April 1. Learning Disabilities.
The Council for Learning Disabilities offers its Outstanding Research Award. A complimentary registration at the International Conference on Learning Disabilities and a $300 cash award go to the author of the winning doctoral dissertation or master’s thesis on learning disabilities. Educators may nominate themselves or others. Contact: Council for Learning Disabilities, P.O. Box 40303, Overland Park, KS 66204; (913) 492-8755.
* April 1. Mathematics/Language Arts. The Center on Learning, Assessment, and School Structure invites language arts or mathematics teachers of grades 7-12 or teams of teachers—including teachers from other disciplines—to apply for its Dodge Curriculum Design Award. Applicants should submit enticing, coherent, and effective units on English or math topics and texts for high schoolers and provide evidence that their units reach a diverse student population. The top three winners in each category will receive a cash award of $1,000 each. In addition, up to 20 winners will have their work distributed nationally, in video and print, through the Dodge Anthology of Exemplary Curriculum Design. Each winner will receive a copy of the complete anthology. Contact: Dodge Award, CLASS, 39 Main St., Geneseo, NY 14454; (716) 243-5500.
IN THE SPOTLIGHT
Following are the 1993 State Teachers of the Year listed alphabetically by state. The National Teacher of the Year Program, sponsored by the Council of Chief State School Officers in partnership with Encyclopedia Britannica, will select a winner from a group of four finalists in April.
The finalists are:
Rosemary Faucette of Woodland Junior High School in Fayetteville, Ark.; Tracey Bailey of Satellite High School in Satellite Beach, Fla.; Trudi Niewiaroski of Richard Montgomery High School in Rockville, Md.; Pat Graff of La Cueva High School in Albuquerque, N.M.
The other state winners are:
Mike Jones of Athens (Ala.) Middle School; Suzanne Cary of Mendenhall River Community School in Juneau, Alaska; Florama Stanislaus of Samoana High School in Pago Pago, American Samoa; Karen Butterfield of Coconino High School in Flagstaff, Ariz.; Patricia Anne Baltz of Camino Grove Elementary School in Arcadia, Calif.; Kathleen Mathers of Washington Irving Junior High School in Colorado Springs, Colo.; Elda La Victoria of Garapan Elementary School in Saipan, representing the Commonwealth of the Northern Mariana Islands.
Arthur Skerker of Hartford (Conn.) Public High School; Clealyn Wilson of East Dover Elementary School in Dover, Del.; Robert Moore of Bad Aibling American School, representing the Department of Defense Dependents Schools; Louvenia Magee Gafney of Birney Elementary School in the District of Columbia; Nancy Royal of Elm Street Elementary School in Newnan, Ga.; Glenn Minami of Henry J. Kaiser High School in Honolulu; Vicki Matthews-Burwell of New Plymouth (Idaho) Elementary School; Judi Sloan of Niles West High School in Skokie, Ill.
Diane Cutshall of Indian Meadows Elementary School in Fort Wayne, Ind.; Joan Braunagel McShane of Jefferson Elementary School in Davenport, Iowa; Carol Joyce Swinney of Hugoton (Kan.) High School; Bonnie Susan Cecil of J. Graham Brown Elementary School in Louisville, Ky.; Deborah Ducote of Richardson Middle School in West Monroe, La.; Richard Kent of Mountain Valley High School in Rumford, Maine; Steven Levy of Bowman School in Lexington, Mass.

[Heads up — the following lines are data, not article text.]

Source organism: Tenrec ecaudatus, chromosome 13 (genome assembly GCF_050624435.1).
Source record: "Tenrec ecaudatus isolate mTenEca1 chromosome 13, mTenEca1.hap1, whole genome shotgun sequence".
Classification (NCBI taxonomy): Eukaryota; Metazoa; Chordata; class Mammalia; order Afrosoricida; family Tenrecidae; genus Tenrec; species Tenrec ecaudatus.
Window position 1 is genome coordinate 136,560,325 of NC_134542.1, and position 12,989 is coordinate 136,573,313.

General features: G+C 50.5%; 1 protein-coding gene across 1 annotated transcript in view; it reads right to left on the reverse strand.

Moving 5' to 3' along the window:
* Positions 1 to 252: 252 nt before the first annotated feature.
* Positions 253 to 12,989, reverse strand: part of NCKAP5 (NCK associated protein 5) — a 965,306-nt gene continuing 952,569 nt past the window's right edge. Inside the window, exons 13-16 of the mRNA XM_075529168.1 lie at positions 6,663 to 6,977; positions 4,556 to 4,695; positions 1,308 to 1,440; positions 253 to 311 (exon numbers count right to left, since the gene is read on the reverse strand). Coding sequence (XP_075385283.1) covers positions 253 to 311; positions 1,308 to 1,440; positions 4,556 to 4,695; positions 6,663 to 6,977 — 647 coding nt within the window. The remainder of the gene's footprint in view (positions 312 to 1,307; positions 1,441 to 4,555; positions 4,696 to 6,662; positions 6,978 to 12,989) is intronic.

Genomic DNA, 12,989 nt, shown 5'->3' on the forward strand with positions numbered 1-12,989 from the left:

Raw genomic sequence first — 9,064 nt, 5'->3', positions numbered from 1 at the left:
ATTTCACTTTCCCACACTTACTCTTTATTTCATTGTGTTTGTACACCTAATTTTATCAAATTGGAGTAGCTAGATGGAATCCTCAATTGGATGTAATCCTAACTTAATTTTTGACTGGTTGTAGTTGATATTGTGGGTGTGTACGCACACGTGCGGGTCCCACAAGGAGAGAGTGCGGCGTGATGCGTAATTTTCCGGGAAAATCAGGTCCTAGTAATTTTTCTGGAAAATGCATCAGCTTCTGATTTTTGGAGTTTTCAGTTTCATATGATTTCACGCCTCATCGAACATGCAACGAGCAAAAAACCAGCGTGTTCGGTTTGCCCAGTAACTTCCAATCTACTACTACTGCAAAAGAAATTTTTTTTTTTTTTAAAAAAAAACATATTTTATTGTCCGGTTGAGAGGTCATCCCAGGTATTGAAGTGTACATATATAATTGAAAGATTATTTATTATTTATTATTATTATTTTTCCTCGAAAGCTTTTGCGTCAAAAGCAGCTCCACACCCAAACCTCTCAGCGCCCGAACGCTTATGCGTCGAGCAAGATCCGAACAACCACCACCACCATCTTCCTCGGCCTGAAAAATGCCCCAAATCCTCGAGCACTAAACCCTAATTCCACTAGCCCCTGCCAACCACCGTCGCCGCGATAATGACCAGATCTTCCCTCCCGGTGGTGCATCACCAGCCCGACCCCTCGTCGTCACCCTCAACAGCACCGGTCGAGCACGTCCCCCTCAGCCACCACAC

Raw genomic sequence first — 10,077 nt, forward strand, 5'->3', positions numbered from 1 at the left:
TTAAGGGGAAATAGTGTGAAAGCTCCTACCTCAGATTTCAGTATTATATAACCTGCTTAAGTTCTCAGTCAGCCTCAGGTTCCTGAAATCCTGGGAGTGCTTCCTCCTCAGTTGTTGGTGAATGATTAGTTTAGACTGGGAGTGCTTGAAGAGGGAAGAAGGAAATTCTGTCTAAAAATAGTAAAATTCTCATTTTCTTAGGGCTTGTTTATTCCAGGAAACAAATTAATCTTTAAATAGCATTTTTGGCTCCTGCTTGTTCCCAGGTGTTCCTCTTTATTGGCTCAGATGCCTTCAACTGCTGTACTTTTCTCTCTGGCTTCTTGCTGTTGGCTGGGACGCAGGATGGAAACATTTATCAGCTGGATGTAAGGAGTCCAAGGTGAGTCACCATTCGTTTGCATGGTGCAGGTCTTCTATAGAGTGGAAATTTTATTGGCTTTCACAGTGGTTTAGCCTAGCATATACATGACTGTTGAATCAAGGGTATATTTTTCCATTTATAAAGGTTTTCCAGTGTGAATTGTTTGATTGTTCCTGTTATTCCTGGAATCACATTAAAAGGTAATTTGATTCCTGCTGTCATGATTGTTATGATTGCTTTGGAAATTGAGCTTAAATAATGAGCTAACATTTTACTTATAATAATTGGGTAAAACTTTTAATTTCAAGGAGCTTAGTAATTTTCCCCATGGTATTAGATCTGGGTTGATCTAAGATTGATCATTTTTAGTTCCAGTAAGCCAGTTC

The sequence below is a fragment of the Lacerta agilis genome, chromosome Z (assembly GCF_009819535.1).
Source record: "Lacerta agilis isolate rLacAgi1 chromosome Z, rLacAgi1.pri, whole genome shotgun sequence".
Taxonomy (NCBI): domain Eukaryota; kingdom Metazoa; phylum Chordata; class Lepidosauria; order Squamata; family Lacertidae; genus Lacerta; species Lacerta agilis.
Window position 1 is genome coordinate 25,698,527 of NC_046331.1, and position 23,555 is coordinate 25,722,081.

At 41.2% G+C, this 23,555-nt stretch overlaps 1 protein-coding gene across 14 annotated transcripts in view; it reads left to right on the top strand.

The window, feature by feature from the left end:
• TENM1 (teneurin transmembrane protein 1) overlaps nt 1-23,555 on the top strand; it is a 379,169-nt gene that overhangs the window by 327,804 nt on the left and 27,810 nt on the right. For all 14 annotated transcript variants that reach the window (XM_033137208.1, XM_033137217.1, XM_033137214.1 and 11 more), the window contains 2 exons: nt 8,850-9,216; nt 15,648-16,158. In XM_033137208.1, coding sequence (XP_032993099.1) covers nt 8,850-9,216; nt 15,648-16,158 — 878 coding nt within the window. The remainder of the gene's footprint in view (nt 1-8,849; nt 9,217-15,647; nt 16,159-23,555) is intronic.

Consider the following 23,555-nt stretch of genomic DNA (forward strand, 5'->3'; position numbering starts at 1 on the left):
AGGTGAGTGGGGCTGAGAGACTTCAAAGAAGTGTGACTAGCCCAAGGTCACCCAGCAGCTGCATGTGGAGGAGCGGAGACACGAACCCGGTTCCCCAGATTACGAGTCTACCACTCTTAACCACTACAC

Nancy Flanagan of Hartland (Mich.) Farms Middle School; Rita Wigfield of Gatewood Elementary School in Minnetonka, Minn.; Lois Eve Rodgers of Hattiesburg (Miss.) High School; Cynthia Kalkwarf of Holman Middle School in St. Ann, Mo.; Linda Edwards of Highland Park Elementary School in Lewistown, Mont.; Betty Kort of Hastings (Neb.) Senior High School; Gaye Lynn Tyndall of Douglas High School in Minden, Nev.
James Meyers of Farmington (N.H.) High School; Gail Shaffer of Governor Livingston Regional High School in Berkeley Heights, N.J.; Patricia James Jordan of Roslyn (N.Y.) High School; Dixie Friend Abernathy of Southwest Junior High School in Gastonia, N.C.; Geraldeen Rude of Lincoln Elementary School in Minot, N.D.; Joseph Kerata of Eastlake (Ohio) North High School; Betsy Mabry of Dewitt Waller Junior High School in Enid, Okla.; and Sally Leahy of Glendale (Ore.) High School.
Violet Geib of Stiegel Elementary School in Manheim, Pa.; Shirley Anne Goldinger of La Esperanza School in Rio Piedras, Puerto Rico; Linda Jean Harvey Filomeno of William D’Abate Elementary School in Providence, R.I.; Dodie Burns Magill of Pelham Road Elementary School in Greenville, S.C.; Julie Ashworth of Hawthorne Elementary School in Sioux Falls, S.D.; James Kirk of Alcoa (Tenn.) Middle School; Leo Armando Ramirez of McAllen (Texas) High School.
Vern Bangerter of Timpview High School in Provo, Utah; Ellen Thompson of Union Memorial School in Colchester, Vt.; Gregory Sullivan of Dunbar Middle School in Lynchburg, Va.; Kathleen Paris of Bethel High School in Spanaway, Wash.; Deborah McBee Seldomridge of Keyser (W.Va.) High School; Peter O’Neil of Waunakee (Wis.) Community Middle School; and Judith McBride of Slade Elementary School in Laramie, Wyo.
FOR YOUR STUDENTS
Following is a list of contests, scholarships, and internships for students organized by application deadline. Asterisks (*) denote new entries.